The less time there remains in your life, the less you want to waste it. I and Ila strolled out of the Interior-Café not with second but the last chance of rekindling our long lost relationship. Atmospheric electricity sent mysterious squalls of frangipani and jasmine lingering in fragrant air pockets while it rained. I felt a sense of calm, also a sense of purpose, perhaps the last purpose of my life. I inquired Ila what is she writing about in her new book as we leisurely walked towards my home navigating the rainy streets of Kolkata beneath an umbrella.
She answered with her vision directed towards her feet – Well… I have just begun with writing a non-fictional piece about relationship and stuff. I hope it comes out well. For now I would rather concentrate on bread pudding… she said shifting her gaze from her feet to me.
Well course. Now that you have agreed to get your tickets cancelled unlike that day …it definitely calls for a celebration.
She looked at me as if trying to access my motives and my truthfulness.
The traditional art of making Bread Pudding lives on in my café’s kitchen but not everyone get to savor the kind I make –
Crispy, caramelized and heavy on milk and cream…said Ila stealing my words and we broke into laughter.
On reaching home, I gestured her to get inside as she stood at the entrance watchfully observing the living room.
I asked Ila to make herself at home and went towards the kitchen to prepare coffee. She settled on the decision of having one cup more and hence we decided on making bread pudding post dinner. I came out holding a tray with two cups brimmed with coffee and saw something which restrained me from stepping any further. From a distance I saw Ila closely looking at a wooden rectangular photo frame she held with her right hand. She loosely gripped a phone in her left hand and it appeared that she was recently on call. The picture in the photo frame was clicked by a gentleman in Millennium Park with a 600 Sans Polaroid Camera. It was taken the same day Ila informed me that she will be soon moving along with her family to London and within a week she left. I look normally serious in the picture, while – Ila is slightly turning in towards me. Not looking up at me but equally not looking at the camera. In other words, not looking at me. It wasn’t how you might think – we didn’t want a witness, we didn’t want to show off that we were in love; she was just easy to be with.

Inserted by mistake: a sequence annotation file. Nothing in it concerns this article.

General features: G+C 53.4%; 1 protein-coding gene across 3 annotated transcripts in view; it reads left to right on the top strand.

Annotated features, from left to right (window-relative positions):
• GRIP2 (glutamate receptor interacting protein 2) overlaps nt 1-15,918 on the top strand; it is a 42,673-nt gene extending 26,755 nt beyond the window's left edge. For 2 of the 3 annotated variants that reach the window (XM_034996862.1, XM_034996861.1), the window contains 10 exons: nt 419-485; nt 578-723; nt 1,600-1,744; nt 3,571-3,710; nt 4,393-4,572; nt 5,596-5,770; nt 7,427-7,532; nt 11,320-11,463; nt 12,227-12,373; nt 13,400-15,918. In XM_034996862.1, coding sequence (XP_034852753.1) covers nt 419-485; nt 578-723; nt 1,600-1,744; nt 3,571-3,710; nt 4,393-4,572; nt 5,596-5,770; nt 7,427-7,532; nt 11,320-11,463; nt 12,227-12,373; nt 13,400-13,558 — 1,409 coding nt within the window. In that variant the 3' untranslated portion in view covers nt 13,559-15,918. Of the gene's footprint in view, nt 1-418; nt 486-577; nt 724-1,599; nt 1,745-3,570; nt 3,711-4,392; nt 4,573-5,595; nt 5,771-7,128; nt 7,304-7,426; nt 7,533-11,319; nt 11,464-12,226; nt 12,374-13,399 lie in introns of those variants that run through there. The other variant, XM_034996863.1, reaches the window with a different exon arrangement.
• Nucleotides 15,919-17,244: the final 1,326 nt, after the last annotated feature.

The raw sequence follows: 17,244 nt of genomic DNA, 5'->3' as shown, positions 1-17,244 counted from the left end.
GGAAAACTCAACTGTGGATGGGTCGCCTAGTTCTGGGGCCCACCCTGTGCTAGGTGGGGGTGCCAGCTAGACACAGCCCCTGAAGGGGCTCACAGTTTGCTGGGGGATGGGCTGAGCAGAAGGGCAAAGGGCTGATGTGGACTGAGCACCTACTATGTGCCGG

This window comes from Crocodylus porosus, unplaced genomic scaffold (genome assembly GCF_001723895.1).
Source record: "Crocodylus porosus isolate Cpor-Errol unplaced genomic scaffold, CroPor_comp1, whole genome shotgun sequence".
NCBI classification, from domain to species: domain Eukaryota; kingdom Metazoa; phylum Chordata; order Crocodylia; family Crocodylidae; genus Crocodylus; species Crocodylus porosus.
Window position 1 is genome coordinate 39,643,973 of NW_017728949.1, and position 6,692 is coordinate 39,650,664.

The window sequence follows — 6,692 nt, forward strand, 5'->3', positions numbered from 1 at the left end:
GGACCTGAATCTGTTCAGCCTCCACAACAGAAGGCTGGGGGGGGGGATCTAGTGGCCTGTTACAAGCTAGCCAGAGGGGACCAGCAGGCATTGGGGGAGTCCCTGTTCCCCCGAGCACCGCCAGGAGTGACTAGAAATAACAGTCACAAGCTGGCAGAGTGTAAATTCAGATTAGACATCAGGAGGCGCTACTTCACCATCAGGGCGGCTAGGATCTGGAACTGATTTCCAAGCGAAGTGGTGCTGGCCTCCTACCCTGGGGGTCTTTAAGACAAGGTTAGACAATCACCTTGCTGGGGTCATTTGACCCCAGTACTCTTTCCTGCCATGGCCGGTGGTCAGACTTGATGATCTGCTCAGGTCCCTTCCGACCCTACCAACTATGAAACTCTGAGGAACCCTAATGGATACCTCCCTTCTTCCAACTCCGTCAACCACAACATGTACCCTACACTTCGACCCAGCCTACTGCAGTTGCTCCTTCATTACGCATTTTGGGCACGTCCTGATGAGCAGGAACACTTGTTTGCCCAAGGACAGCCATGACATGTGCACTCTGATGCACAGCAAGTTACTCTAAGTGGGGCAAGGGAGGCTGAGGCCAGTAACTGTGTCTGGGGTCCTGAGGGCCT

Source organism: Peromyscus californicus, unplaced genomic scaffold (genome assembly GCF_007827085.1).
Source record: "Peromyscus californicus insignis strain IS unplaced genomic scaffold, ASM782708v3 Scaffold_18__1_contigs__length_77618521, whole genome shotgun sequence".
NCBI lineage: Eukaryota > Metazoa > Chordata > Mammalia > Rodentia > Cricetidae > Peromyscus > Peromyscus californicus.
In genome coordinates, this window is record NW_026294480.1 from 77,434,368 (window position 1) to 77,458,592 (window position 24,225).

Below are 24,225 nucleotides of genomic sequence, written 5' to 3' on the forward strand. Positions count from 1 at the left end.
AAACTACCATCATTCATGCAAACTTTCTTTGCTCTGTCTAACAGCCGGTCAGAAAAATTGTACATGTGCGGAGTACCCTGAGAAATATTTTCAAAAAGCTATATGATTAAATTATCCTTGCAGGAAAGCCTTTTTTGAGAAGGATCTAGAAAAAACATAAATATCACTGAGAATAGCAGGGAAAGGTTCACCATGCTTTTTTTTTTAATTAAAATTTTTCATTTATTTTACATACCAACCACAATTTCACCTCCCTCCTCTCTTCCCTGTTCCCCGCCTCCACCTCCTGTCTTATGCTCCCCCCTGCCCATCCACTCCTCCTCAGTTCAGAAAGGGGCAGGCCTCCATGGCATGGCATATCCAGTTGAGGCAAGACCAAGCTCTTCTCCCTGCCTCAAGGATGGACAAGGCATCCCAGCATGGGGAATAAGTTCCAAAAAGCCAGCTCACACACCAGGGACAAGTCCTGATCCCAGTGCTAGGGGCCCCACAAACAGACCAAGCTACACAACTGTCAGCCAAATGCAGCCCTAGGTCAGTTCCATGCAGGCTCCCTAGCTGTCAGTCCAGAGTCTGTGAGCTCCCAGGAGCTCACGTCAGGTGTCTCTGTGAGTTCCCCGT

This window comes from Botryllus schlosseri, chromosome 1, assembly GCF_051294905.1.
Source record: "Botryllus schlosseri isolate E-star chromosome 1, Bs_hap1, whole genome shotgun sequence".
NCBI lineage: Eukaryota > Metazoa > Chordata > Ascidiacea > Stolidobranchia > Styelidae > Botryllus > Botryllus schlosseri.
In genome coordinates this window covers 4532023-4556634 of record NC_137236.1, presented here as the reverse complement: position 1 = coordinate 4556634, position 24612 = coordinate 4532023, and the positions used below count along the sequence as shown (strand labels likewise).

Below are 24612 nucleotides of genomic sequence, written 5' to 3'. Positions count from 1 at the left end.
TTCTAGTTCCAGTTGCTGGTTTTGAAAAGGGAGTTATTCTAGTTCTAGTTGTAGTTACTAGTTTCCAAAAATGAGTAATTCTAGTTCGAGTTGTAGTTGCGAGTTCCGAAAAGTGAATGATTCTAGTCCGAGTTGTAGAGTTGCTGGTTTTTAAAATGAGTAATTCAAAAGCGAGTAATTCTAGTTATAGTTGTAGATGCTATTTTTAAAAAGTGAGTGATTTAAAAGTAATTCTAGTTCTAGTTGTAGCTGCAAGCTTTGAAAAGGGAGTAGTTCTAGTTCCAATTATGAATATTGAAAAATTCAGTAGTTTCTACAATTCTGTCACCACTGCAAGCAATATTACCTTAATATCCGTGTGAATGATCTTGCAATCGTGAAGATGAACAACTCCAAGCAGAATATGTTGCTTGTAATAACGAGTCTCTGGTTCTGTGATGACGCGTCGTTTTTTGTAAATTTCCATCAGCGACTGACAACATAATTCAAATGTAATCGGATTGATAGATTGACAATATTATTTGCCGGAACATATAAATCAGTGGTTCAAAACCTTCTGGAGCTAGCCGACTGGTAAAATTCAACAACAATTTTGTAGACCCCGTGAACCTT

I slinked towards the living room, putting the tray aside and stood behind her making a tactical move. Our mirrored selves could be seen in the 11 by 6 frame. She rolled her eyes back and turned towards me with a quick and impulsive movement. There was a smile on her face as if I’d suddenly gone senile and needed treating with pitying affection. While Ila was handling over me the frame a movement outside the main door caught my attention. Something in the door clicked several times and it swung open. Two policemen walked in with an arrest warrant against me. I was wrongly accused of supplying arms and ammunitions to a terrorist group. I lost the grip of frame in my hand and it fell on the ground with tiny bits of glasses scattered over the wooden floor. How impossible things sometimes happened, things you wouldn’t believe unless you’d witnessed them for yourself.
At that moment everything started making sense to me. Why after having spent 30 years in London living a married life she readily agreed to my proposal of spending the rest of her lifetime in Kolkata? Why she must have not taken a month to show up in the café, if only she would have known that it belongs to me? I look into her eyes with an urge to find a hint of regret. The same eyes that were in the same head when we first met, shopped, cooked and holidayed. And were the same when we separated. We listen to what people say, we read what they write – that’s our evidence, that’s our corroboration. But if the face contradicts the speaker’s words, we interrogate the face. A shitty look in the eye, a rising blush, the uncontrollable twitch of a face muscle – and then we know. We recognize the hypocrisy of the false charm, and the truth stands evident before us.
10 years have passed to that incident and it has been proven by the court that I am not culpable for the crime. It had been a slow and painful business discovering that the theory of love did not match with the reality of life.